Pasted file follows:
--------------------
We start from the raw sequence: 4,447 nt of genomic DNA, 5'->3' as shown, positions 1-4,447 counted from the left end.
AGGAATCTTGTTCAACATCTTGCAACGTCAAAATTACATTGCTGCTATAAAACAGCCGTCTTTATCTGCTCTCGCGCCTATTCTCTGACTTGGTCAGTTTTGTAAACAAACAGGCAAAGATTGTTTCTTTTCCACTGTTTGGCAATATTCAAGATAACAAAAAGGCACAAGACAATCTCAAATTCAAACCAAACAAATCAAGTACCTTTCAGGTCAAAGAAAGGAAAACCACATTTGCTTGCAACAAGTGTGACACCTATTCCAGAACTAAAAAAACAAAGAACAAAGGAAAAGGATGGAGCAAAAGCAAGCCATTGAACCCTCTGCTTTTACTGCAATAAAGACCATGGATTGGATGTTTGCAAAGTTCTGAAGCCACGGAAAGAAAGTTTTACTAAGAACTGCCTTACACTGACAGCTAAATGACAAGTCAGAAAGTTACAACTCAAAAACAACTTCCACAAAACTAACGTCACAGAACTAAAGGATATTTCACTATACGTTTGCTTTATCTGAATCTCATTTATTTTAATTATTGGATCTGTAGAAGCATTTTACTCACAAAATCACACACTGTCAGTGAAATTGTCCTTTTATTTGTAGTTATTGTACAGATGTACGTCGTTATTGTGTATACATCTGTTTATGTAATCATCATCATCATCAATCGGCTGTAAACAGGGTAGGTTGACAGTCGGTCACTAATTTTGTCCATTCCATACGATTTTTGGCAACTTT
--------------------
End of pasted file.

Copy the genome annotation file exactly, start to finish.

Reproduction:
We start from the raw sequence: 4,447 nt of genomic DNA, 5'->3' as shown, positions 1-4,447 counted from the left end.
AGGAATCTTGTTCAACATCTTGCAACGTCAAAATTACATTGCTGCTATAAAACAGCCGTCTTTATCTGCTCTCGCGCCTATTCTCTGACTTGGTCAGTTTTGTAAACAAACAGGCAAAGATTGTTTCTTTTCCACTGTTTGGCAATATTCAAGATAACAAAAAGGCACAAGACAATCTCAAATTCAAACCAAACAAATCAAGTACCTTTCAGGTCAAAGAAAGGAAAACCACATTTGCTTGCAACAAGTGTGACACCTATTCCAGAACTAAAAAAACAAAGAACAAAGGAAAAGGATGGAGCAAAAGCAAGCCATTGAACCCTCTGCTTTTACTGCAATAAAGACCATGGATTGGATGTTTGCAAAGTTCTGAAGCCACGGAAAGAAAGTTTTACTAAGAACTGCCTTACACTGACAGCTAAATGACAAGTCAGAAAGTTACAACTCAAAAACAACTTCCACAAAACTAACGTCACAGAACTAAAGGATATTTCACTATACGTTTGCTTTATCTGAATCTCATTTATTTTAATTATTGGATCTGTAGAAGCATTTTACTCACAAAATCACACACTGTCAGTGAAATTGTCCTTTTATTTGTAGTTATTGTACAGATGTACGTCGTTATTGTGTATACATCTGTTTATGTAATCATCATCATCATCAATCGGCTGTAAACAGGGTAGGTTGACAGTCGGTCACTAATTTTGTCCATTCCATACGATTTTTGGCAACTTT